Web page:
1920s, active descriptions, book review, Britain, Caroline Scott, elegant premise, First World War, historical fiction, Imperial War Graves Commission, Menin Gate, missing in action, photography, psychological complexity, survivor guilt, war graves
Review: The Poppy Wife, by Caroline Scott
Morrow, 2019. 423 pp. $17
It’s spring 1921, two and a half years since the Great War ended, yet for many, painful uncertainty continues. Edie Blythe of Manchester is one who lives with that burden. Coping with her husband Francis’s presumed death in October 1917 has hurt her enough; the absence of definitive proof is excruciating. But as the story opens, Edie receives a photograph of Francis, undated, unaccompanied by any letter or identification, and the French postmark is only half-legible.
Nevertheless, she’s convinced that in the photo, Francis appears significantly older than she remembers him from his final home leave in September 1917, which means he may still be alive. Naturally, she can’t account for the photograph, though she invents wild theories. In any case, she sets out for France to try to track him down.
Meanwhile, Francis’s younger brother, Harry, is trying to trace him too. Since the war, he’s become a photographer-as his missing elder brother was, curiously enough. Normally employed to take studio portraits, Harry has been sent to the war cemeteries of France and Belgium — still very much under reorganization and construction — to photograph gravesites or places mentioned in soldiers’ letters home. The bereaved parents or spouses paying for these photographs want tangible images to hold onto, perhaps proof of their loss, and they can’t afford to visit the ground themselves.
A worthy task, preserving memories, yet Harry aches. He’s the only Blythe brother of three to return from the war, which already causes him survivors’ guilt; witnessing so many graves lashes him to a pulp. Equally painful, he’s always loved Edie. But he’s never acted on his feelings, and he believes he did nothing wrong by harboring a yearning. However, he’s pretty sure Francis figured it out and held it against him — and maybe Edie does too.
From this elegant, emotionally rich premise comes a novel of great power and psychological complexity. Both Edie and Harry are lost, even as survivors, as they try to find a way to continue living. You can’t help feeling drawn to them, Harry especially, as they struggle to do the right thing, whatever that is, not knowing whether they dare to hope for a happy future.
As an aficionado of First World War fiction and historian of that era, I applaud Scott’s portrayal of the time and place, which feels utterly lived in, testament to her scholarship and authorial skill. Besides her lost souls, she has the battlefield, the soldiers’ banter, the trenches, the mud, the postwar French towns trying to rebuild; all of it, rendered in breathtaking simplicity. Tens of thousands of soldiers died without a known grave, a mind-boggling tragedy which Scott has conveyed from many angles. Every note rings true, with the exception of the Blythe brothers’ company officers, who seem too lenient concerning certain lapses of discipline, on which the plot more or less depends. I think that’s forgivable, but I dislike the author’s occasional misdirection to give the reader false assumptions, while the characters, you find out later, knew the truth. That creates tension, but it’s an ungenerous trick.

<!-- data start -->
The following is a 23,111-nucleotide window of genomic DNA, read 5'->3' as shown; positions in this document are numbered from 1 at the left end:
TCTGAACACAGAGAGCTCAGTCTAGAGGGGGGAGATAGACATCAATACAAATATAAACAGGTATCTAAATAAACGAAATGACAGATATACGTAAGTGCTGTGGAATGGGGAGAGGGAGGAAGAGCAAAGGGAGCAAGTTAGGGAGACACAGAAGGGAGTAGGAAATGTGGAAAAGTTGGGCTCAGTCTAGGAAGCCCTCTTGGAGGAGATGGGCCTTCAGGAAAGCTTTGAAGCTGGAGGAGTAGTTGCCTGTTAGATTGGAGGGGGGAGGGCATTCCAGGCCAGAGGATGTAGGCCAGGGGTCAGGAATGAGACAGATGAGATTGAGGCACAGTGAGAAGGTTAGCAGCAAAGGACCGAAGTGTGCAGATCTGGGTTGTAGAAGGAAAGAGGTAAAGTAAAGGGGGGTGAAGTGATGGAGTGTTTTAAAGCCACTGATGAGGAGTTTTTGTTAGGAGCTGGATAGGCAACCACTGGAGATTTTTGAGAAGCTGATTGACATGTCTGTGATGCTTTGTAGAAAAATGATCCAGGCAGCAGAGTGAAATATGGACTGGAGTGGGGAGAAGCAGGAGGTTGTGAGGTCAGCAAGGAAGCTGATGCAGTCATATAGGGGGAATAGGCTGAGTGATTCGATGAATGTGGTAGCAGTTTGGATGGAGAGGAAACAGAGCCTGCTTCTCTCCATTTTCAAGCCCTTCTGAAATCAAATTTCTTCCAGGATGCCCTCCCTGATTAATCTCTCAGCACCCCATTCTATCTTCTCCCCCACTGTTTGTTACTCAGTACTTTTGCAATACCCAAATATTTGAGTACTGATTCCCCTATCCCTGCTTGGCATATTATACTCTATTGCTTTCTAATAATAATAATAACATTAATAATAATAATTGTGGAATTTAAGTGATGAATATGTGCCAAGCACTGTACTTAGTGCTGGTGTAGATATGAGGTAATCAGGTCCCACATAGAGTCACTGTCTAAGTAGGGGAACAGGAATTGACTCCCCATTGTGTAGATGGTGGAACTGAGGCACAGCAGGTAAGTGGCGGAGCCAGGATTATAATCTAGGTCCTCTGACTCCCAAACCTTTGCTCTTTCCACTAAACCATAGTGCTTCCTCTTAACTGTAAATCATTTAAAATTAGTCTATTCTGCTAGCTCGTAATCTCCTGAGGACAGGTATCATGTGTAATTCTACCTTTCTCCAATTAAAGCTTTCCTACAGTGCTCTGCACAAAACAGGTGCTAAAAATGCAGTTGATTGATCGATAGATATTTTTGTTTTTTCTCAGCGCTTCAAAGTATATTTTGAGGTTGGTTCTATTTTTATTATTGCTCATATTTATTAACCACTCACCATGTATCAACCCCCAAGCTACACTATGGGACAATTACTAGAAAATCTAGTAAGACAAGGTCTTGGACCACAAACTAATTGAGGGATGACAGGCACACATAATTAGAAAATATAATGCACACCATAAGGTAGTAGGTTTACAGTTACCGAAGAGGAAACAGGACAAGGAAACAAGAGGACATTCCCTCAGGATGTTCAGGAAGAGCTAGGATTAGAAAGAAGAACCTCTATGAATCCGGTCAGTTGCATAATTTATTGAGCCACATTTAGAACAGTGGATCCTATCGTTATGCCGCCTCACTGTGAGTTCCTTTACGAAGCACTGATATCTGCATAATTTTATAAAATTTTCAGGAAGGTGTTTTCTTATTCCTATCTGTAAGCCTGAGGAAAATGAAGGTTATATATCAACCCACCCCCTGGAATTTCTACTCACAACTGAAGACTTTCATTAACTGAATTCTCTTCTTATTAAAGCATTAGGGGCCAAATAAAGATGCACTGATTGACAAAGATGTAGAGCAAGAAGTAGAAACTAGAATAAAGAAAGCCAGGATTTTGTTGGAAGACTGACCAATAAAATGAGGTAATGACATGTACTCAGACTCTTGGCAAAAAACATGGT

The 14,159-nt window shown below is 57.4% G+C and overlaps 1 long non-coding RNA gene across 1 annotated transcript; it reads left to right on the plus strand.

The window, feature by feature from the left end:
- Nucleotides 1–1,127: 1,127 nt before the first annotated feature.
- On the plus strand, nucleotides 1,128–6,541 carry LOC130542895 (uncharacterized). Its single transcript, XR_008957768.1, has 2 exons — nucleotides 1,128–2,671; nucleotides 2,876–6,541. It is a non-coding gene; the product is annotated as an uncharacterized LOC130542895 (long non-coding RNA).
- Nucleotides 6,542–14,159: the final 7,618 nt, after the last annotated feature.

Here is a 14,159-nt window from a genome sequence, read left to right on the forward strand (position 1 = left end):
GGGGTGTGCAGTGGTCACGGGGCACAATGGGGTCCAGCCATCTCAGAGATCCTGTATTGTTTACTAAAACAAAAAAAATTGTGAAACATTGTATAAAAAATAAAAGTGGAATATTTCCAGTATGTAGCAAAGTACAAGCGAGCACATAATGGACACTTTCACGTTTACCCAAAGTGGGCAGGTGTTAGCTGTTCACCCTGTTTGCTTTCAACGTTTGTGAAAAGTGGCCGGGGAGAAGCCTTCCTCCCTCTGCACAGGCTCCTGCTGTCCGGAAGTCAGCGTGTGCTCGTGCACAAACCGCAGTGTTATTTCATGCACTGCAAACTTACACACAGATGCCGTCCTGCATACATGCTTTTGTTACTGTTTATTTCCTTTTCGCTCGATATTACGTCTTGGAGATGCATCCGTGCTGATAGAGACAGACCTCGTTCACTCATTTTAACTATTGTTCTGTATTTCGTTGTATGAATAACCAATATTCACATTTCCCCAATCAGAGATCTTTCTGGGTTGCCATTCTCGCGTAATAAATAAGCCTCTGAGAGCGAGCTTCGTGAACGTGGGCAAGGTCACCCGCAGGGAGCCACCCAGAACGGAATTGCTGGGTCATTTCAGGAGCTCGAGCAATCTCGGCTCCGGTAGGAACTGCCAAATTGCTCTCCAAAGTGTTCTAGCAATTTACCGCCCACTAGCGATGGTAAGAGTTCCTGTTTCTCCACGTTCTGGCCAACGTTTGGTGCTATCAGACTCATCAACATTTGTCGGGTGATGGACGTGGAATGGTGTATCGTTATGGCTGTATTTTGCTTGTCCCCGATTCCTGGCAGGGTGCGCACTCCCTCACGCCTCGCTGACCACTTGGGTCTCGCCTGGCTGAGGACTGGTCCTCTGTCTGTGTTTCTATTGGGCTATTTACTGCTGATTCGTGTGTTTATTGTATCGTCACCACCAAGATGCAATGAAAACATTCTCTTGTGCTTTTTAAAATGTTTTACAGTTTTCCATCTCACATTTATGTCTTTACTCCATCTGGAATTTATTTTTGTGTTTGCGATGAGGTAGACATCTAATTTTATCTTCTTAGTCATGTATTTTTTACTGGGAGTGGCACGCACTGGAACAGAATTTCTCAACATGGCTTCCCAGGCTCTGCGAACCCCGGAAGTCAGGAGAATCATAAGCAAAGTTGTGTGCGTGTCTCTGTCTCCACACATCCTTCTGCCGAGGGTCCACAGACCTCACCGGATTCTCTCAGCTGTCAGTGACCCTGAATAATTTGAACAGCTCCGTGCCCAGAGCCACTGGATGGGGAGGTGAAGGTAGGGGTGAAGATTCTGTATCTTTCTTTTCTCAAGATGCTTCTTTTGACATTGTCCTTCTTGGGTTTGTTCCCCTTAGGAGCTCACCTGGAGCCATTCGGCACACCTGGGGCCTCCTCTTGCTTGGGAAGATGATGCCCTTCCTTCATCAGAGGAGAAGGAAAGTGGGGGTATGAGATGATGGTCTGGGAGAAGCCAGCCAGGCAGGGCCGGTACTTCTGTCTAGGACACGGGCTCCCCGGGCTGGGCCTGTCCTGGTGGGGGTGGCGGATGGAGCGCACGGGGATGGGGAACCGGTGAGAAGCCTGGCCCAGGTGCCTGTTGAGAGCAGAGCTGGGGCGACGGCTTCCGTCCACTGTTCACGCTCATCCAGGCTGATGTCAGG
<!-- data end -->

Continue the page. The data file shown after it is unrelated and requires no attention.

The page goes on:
Those are quibbles, however, when the narrative and the writing style take wings. I could cite many passages, but active description carries the day. Here’s one from Edie’s hotel in Arras, one place she’s gone on her search:
There are prints of Madonnas and saints all around the walls of this rented room and a black wooden crucifix is suspended above the headboard. It is wound around with a string of rosary beads and crumbling sprigs of heather. When she wakes in the night she can see the beads slowly rotating above. It looks like a bed in which an elderly relative has slowly died. She has spent enough nights lying awake in this awful bed trying to match the photograph silhouette of a broken-down town to the streets through which she has spent the day walking.
With words strung together like these, a thorough sense of place, and a story so deep and moving that it won’t let you go, The Poppy Wife is a superb novel. Warning: If the title and cover strike you as awkward, clichéd, or dumbed down (as they do me), don’t be put off. For the record, the British edition is titled The Photographer of the Lost, which makes more sense, as does the UK cover. I can think of several reasons Morrow repackaged the book, not least that they’re trying to position The Poppy Wife as women’s fiction. Is it Edie’s story or Harry’s? I don’t think it matters.
Disclaimer: I obtained my reading copy of this book from the public library.